Beware of Wayne Nugent & WorldVentures – Review

The feud between Verona International Holdings, WorldVentures’ current owner, and former owner Wayne Nugent is taking shape.

We initially heard of a possible lawsuit between Verona and Nugent a few weeks back.

An interpleader complaint filed by Seacret Direct against Nugent explains the parties’ payment concerns.

Spherature Investments, WorldVentures’ parent firm, sued Nugent on October 29th, according to Seacret’s November 19th court filing.

So, why didn’t I cover the initial case, which was filed about a month ago?

I overlooked it in the case docket.

As I write this, there are over 700 entries on the docket. It’s one of the busiest dockets I’ve ever seen, and even if I check every few days, there’s always a pile of lengthy entries to go through.

This one managed to sneak between the gaps. That is entirely my fault.

In light of WorldVentures’ complaint against Nugent, we find that Spherature Investments is dissatisfied with its present CEO.

Spherature Investments, LLC’s managing member and Chief Executive Officer is Nugent.

Nugent had a fiduciary obligation to the Company in his capacity as CEO.

The global Coronavirus epidemic severely impacted the Company’s already dwindling income, causing its debt load to become untenable.

The Company was a stricken vessel.

Michael Poates, Chief Operating Officer, was appointed particularly to restructure the Company’s debt.

Poates made adjustments and implemented a strategy to return WorldVentures to profitability, which included paying off unpaid commissions.

Poates was working directly with a big international investment bank, which had valued the Company between $80,000,000 and $120,000,000 and promised to raise investments that would allow the Company to settle 100% of its debts, including pastdue fees, with Nugent’s agreement.

The only difficulty with that strategy was that Nugent would have to give up his majority stake in the company.

Nugent opted to “push the ladies and children out of the way” and rescue himself rather than respect the Company’s financial commitments.

According to the lawsuit, Nugent’s botched Seacret merger put WorldVentures “into bankruptcy and caused(ed) more than $100,000,000 in damages.”

Nugent signed a Letter of Intent to sell WorldVentures affiliates to Seacret as part of the transaction (LOI).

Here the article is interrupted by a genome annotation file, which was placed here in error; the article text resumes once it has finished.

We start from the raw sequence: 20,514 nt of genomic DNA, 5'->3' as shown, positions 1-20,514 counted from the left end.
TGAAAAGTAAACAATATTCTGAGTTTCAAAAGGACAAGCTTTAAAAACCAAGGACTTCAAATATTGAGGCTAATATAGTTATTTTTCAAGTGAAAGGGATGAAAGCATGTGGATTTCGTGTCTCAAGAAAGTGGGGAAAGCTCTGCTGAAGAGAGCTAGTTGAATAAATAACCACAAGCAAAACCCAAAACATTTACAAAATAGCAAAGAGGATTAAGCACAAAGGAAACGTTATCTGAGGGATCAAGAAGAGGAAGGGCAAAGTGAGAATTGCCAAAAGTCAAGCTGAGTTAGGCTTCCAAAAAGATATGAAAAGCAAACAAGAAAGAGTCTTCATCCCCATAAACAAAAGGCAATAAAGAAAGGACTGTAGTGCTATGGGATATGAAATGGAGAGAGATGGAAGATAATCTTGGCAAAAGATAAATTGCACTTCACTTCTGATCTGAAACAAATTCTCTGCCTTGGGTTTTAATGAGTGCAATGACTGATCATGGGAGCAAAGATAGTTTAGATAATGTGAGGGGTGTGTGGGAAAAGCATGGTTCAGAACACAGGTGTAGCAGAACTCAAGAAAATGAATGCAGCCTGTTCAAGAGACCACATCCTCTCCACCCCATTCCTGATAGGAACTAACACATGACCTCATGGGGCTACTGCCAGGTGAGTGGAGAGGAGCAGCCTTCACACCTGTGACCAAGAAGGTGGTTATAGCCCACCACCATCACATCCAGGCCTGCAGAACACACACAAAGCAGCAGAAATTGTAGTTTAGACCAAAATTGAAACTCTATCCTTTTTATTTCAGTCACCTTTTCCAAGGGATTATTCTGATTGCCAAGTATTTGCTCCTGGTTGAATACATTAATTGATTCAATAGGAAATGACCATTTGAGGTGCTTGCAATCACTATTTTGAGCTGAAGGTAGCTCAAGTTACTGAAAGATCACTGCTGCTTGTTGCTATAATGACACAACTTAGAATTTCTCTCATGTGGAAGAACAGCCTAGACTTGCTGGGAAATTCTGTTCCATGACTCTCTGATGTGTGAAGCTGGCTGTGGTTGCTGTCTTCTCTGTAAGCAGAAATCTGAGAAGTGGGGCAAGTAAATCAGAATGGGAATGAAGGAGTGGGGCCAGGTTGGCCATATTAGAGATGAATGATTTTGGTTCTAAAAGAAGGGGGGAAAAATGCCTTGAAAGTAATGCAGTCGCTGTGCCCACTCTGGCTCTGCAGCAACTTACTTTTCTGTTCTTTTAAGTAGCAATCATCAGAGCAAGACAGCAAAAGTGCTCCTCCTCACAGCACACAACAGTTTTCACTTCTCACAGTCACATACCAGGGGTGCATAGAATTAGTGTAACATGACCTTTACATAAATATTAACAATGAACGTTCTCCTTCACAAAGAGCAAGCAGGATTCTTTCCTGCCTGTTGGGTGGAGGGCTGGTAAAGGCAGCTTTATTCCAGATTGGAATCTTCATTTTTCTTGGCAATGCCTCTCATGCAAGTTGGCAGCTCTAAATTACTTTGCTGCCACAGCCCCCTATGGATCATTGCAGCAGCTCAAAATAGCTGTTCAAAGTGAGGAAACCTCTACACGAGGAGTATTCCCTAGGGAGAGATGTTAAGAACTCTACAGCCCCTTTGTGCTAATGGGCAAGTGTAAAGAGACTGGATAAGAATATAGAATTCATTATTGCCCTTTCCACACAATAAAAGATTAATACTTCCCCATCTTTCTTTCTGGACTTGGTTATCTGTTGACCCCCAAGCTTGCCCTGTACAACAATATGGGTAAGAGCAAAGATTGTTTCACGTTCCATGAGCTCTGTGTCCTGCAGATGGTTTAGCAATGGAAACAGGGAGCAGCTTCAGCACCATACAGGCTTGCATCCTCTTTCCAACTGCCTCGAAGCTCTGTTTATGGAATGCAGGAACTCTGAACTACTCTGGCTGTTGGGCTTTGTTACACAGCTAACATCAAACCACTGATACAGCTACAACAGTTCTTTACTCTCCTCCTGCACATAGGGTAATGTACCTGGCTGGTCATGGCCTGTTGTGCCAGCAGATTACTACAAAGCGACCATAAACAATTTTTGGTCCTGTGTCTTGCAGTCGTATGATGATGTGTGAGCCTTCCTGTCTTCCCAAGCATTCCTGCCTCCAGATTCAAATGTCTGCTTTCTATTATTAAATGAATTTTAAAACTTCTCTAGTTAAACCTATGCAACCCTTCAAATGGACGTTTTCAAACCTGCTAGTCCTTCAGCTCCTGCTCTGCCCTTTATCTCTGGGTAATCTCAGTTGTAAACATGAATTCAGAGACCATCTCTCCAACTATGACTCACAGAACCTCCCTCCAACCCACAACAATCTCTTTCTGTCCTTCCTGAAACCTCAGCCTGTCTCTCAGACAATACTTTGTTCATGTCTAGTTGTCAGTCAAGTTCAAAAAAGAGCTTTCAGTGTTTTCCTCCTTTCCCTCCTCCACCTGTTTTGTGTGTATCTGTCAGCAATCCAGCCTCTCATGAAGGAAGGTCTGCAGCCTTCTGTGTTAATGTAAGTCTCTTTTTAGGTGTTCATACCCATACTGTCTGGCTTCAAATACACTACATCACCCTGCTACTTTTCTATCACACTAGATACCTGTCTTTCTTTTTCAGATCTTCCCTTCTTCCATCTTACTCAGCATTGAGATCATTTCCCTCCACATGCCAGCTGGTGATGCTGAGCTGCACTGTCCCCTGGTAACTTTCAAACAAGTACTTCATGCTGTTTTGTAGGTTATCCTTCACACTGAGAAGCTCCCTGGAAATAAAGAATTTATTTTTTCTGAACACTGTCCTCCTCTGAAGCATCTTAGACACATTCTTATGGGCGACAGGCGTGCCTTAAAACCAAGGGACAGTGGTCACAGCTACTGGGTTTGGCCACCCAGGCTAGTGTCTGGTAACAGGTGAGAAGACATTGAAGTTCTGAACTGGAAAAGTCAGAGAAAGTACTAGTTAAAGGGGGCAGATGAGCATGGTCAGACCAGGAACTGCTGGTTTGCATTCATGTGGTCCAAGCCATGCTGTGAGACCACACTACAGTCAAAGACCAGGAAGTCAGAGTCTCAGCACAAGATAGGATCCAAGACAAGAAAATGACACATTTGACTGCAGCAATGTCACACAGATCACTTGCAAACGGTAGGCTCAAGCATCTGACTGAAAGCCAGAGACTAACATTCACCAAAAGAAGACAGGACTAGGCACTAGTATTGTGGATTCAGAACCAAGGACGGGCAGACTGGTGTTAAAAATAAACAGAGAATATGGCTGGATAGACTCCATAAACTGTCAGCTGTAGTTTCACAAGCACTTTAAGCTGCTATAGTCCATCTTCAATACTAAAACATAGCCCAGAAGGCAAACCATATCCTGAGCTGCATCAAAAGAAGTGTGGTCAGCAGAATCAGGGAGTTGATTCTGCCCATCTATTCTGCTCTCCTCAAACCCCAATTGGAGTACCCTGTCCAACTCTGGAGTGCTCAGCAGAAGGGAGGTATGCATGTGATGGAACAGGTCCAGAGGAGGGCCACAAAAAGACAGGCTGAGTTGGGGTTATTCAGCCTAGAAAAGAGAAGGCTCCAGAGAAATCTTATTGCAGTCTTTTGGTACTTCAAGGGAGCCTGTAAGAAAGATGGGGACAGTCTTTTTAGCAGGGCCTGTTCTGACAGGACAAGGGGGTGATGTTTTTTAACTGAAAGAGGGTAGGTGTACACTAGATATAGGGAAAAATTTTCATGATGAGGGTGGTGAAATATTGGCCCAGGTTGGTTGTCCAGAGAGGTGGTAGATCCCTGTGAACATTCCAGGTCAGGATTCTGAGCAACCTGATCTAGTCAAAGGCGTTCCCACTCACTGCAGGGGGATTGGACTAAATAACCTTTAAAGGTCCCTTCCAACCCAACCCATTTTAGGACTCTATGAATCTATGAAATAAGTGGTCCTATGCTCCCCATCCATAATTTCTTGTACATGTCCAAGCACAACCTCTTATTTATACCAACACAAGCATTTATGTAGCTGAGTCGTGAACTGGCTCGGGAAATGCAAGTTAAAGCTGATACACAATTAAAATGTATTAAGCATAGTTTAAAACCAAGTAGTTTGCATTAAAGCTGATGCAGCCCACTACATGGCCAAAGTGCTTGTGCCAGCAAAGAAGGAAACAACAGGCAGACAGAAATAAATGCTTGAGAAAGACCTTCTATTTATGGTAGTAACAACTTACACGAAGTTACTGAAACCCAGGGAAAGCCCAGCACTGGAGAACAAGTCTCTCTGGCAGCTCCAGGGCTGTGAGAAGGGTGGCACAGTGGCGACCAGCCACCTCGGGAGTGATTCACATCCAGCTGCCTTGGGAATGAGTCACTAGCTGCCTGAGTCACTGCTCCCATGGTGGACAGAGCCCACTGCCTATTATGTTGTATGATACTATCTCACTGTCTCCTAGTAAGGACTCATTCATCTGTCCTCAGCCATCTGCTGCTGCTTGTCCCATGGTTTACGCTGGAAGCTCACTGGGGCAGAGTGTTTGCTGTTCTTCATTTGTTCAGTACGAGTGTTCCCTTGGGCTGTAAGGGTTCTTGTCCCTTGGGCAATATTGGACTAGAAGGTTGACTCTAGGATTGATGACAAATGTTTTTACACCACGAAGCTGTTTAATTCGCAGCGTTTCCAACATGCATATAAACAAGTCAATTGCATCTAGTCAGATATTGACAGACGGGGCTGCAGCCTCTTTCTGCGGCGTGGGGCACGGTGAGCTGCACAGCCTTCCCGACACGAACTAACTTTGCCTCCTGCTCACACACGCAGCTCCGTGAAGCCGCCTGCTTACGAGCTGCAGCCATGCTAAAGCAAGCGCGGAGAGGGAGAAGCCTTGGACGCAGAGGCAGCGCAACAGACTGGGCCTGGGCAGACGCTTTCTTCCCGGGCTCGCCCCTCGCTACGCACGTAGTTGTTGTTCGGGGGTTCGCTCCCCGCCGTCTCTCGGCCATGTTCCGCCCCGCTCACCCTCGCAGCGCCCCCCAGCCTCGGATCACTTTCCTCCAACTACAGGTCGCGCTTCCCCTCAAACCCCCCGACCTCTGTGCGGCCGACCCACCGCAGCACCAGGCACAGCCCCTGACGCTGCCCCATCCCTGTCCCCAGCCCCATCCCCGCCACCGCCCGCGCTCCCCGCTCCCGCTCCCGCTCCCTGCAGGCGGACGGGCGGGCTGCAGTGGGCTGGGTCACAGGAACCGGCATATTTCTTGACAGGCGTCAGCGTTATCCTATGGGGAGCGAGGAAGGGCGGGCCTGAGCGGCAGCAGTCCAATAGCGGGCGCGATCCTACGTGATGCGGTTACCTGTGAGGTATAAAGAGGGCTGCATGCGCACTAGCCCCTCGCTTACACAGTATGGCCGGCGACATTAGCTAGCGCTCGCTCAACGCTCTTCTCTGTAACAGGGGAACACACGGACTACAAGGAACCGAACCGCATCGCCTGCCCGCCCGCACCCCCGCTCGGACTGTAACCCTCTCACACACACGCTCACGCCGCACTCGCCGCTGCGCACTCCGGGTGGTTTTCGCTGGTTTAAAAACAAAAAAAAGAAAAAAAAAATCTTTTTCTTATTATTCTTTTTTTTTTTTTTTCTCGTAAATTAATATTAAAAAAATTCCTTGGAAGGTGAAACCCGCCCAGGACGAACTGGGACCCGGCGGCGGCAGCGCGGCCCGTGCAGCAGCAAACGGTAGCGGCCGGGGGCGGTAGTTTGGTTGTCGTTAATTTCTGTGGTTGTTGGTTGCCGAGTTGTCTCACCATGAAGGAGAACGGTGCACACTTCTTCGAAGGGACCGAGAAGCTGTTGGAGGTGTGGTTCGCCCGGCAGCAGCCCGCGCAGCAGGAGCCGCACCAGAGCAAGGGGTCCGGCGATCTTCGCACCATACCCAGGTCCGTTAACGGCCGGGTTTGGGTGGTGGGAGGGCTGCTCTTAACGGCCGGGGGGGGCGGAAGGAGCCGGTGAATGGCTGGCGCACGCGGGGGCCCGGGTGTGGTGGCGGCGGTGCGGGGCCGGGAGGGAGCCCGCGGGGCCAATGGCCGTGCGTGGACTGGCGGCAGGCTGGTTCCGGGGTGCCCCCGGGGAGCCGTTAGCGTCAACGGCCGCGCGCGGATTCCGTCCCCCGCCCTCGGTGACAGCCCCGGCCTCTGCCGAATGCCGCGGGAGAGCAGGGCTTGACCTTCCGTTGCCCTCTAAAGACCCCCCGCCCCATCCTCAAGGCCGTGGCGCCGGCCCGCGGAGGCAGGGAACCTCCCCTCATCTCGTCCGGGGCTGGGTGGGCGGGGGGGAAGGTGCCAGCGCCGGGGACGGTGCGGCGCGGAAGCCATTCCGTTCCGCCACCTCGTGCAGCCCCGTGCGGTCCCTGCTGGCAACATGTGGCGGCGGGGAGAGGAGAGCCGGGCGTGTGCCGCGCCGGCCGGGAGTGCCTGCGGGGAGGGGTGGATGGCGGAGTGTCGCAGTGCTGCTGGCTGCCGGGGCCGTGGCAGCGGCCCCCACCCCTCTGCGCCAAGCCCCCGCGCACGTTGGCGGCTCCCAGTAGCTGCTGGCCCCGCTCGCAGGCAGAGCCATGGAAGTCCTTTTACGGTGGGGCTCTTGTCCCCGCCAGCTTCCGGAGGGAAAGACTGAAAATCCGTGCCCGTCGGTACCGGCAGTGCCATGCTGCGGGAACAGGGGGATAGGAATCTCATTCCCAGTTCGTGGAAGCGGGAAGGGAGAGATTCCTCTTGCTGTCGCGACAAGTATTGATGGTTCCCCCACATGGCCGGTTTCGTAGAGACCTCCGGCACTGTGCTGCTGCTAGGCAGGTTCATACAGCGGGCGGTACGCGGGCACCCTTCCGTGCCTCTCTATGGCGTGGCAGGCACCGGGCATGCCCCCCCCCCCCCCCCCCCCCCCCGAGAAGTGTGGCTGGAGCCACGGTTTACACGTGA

Nugent made certain to “get his” and “get his” BEFORE the Company’s Sales Representatives received even a penny of their past-due commissions.

In fact, the LOI anticipated Nugent receiving millions of dollars from a 2.5% override on all sales produced by the Company’s Sales Representatives at Seacret BEFORE Seacret began repaying commissions to the Sales Representatives.

Nugent, however, did not stop there. The LOI provided Nugent with extra remuneration, which included:

(1) the position of Chief Visionary Officer;

(2) a high position as a Seacret sales representative;

(3) 5% membership interests in Seacret if the Company’s Sales Representatives generate $200,000,000 in sales at Seacret; and

(4) a 5% membership stake in Seacret if the Company’s Sales Representatives generate $400,000,000 in sales at Seacret.

The LOI did not allow for the payback of the Company’s general unsecured debts, in addition to paying Nugent before the Sales Representatives.

Not quite an exit-scam. It’s more of a “I’ll get paid regardless of what happens next” arrangement.

Spherature Investments claims;

Nugent purposefully excluded legal advice from the LSA agreement because he knew it was an illegal fraudulent transfer and that legal counsel would never authorize it.

The fact that the separate LOI guaranteed that Nugent would be paid millions of dollars BEFORE the Sales Representatives received even $1 of their pastdue earnings refutes Nugent’s claim that the LSA would safeguard the Company’s Downline.